Graphic designers design logos. It’s one of the biggest things we’re known for. For that reason, we spend a lot of time looking at other people’s logos and trying to improve our logo design skills. One amazing logo design exercise is one you can do, simply, by combining random words and turning them into imagery. Here’s how to do it.
What To Do
Take two random words, or a word and a letter, and make a representational or abstract icon from their combination.
How To Do It
Use a word generator or choose your own words. You can use the one at Randomwordgenerator.com to get started.
Choose 2 words from the drop down menu, and hit Generate Random Words. Some of the combos are a bit too random, so keep going until you get two words that would work. Or, choose only one of the words and combine it with the first letter of the other word.
Why Do It
This is a great exercise to improve your logo design skills, specifically in the actual execution of your ideas. Much of what we do as designers is try to get a concept across in the simplest way possible. This exercise forces us to think about all the ways this can be done without the constraints of working with an actual client.
- Use grid paper, dot grid paper, or a mix of different types of grids. The grids guide the creation of your shapes, and new ideas can come entirely from the grid system you’re using.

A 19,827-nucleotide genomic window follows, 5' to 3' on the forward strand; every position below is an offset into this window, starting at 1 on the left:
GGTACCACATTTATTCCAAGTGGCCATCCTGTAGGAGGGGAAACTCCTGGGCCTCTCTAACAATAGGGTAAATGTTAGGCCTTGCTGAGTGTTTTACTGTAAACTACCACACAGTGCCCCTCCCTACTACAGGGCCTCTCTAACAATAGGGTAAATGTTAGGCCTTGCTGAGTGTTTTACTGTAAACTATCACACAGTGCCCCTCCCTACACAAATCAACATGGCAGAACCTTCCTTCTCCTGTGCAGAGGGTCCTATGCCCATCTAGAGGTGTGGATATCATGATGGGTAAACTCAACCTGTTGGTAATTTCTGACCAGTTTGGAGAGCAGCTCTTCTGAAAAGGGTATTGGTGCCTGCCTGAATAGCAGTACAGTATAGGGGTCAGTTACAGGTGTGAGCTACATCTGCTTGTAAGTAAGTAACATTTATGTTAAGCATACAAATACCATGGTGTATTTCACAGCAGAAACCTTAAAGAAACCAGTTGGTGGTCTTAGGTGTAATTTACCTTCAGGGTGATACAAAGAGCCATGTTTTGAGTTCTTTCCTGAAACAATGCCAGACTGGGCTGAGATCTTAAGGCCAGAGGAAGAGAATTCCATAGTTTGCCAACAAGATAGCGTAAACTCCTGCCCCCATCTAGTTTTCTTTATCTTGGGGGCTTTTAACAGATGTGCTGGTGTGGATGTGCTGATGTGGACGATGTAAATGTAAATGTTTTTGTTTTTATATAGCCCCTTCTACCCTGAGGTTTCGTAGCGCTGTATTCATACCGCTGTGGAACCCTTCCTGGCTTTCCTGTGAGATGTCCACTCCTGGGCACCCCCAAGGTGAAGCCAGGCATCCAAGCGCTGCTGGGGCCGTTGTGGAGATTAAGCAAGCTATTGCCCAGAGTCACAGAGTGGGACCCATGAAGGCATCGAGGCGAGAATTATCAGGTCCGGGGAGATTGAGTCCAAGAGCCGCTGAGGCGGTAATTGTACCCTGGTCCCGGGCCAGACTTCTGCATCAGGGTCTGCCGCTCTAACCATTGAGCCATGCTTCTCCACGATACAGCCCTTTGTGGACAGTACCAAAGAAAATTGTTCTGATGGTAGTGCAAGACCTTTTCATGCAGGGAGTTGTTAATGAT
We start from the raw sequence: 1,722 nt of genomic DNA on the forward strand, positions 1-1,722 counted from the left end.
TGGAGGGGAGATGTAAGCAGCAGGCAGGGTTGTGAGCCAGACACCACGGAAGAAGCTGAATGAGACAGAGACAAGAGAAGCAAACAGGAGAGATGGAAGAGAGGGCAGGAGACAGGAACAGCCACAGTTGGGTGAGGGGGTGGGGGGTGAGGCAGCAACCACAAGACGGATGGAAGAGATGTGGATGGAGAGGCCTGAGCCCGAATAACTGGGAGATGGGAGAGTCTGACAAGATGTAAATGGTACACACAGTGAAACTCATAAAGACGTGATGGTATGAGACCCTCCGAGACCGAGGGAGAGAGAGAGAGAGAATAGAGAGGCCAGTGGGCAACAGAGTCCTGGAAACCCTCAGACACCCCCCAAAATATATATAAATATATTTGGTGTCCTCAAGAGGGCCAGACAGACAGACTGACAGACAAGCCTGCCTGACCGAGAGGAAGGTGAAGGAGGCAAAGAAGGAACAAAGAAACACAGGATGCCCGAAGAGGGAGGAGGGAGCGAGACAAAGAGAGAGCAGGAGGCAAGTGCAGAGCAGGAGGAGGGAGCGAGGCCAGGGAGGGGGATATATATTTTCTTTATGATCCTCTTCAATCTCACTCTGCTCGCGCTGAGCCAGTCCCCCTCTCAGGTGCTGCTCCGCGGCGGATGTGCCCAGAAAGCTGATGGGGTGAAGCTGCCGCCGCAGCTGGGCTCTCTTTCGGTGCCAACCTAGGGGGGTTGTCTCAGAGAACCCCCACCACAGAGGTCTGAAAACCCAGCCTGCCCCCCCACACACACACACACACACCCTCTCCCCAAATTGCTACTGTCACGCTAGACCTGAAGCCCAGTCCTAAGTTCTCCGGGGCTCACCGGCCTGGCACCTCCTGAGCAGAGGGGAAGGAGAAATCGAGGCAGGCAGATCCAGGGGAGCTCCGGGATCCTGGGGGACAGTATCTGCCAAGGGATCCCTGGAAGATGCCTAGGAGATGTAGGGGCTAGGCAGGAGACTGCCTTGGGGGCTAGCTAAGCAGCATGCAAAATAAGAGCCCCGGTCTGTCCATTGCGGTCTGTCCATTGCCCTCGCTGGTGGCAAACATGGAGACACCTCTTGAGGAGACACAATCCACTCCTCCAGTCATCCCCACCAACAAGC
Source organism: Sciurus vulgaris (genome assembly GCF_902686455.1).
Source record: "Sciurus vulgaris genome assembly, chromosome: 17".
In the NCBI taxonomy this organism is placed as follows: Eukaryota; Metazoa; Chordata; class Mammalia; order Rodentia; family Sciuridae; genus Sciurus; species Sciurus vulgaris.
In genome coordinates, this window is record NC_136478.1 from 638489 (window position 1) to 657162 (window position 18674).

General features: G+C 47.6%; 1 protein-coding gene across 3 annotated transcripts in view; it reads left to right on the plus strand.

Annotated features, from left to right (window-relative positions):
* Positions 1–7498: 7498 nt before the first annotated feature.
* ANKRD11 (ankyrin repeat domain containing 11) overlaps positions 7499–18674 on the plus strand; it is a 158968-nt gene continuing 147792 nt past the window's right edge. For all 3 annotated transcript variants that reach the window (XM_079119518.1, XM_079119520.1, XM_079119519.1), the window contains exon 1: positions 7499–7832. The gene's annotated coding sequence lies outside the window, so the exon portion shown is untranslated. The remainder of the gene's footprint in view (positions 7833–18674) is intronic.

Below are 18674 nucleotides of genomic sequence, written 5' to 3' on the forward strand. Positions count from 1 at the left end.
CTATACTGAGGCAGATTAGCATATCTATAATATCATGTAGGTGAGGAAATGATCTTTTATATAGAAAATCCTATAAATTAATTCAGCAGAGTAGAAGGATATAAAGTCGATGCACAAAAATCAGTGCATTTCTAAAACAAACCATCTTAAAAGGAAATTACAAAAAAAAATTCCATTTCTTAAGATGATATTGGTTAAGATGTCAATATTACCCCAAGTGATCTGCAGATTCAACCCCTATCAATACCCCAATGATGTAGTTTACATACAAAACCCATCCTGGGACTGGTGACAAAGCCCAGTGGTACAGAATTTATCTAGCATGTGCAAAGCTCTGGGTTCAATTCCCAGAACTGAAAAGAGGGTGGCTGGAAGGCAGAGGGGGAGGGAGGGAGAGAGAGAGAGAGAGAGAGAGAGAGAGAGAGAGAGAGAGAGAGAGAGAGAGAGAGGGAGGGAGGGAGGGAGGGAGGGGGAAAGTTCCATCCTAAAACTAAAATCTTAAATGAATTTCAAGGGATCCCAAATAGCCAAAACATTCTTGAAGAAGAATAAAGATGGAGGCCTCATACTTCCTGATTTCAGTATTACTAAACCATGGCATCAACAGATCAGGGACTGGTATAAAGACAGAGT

- Don’t filter yourself. Put everything down. You won’t know if an idea is great or terrible unless you do. Even terrible ideas can spawn new ideas that are awesome.
- Create your logos in a single colour first. (Ideally, pencil or black marker to start) A logo that works in one colour will work once multiple colours are added.
- Explore the dimensions of each letter or shape you create. Try using negative space, thick outlines, geometric or rounded edges, etc. If you’re using a letter, think about all the different styles your typeface can be. Really play will each shape as much as possible.
Here are some sketched ideas I made for the Carbon/Thirsty logo idea. These were drawn in Procreate (iPad) using a grid and pencil brush. My idea was to use the C as the main letter since on the periodic table, carbon is C. Incorporating the thirty part was tricky. Thirsty doesn’t necessarily mean water or wet, but it could. It could also mean absence of water. I tried incorporating tiny droplets into the C idea, since a lack of water could be symbolized as ‘only one drop left’.
Now, the question is whether any of these are good enough to take further. Or maybe I should start again with two new words.
Logo Design Exercise – In Conclusion
I love this kind of design exercise because it really makes you think about what different kinds of shapes and symbols communicate to a viewer. It also gives you a few, simple constraints to follow to help improve your logo design skills without a deadline. So go nuts.
Do you like this logo design exercise? Are there other logo design exercises you prefer? Do you want me to write more about design exercises that help you build your skills? Cause I will. Just let me know in the comments 🙂
If you want to get really good at logo design there are some great books to check out. Some great ones are Logo Design Idea Book by by Steven Heller and Gail Anderson and Designing Brand Identity by Alina Wheeler.
As an Amazon Associate I earn from qualifying purchases.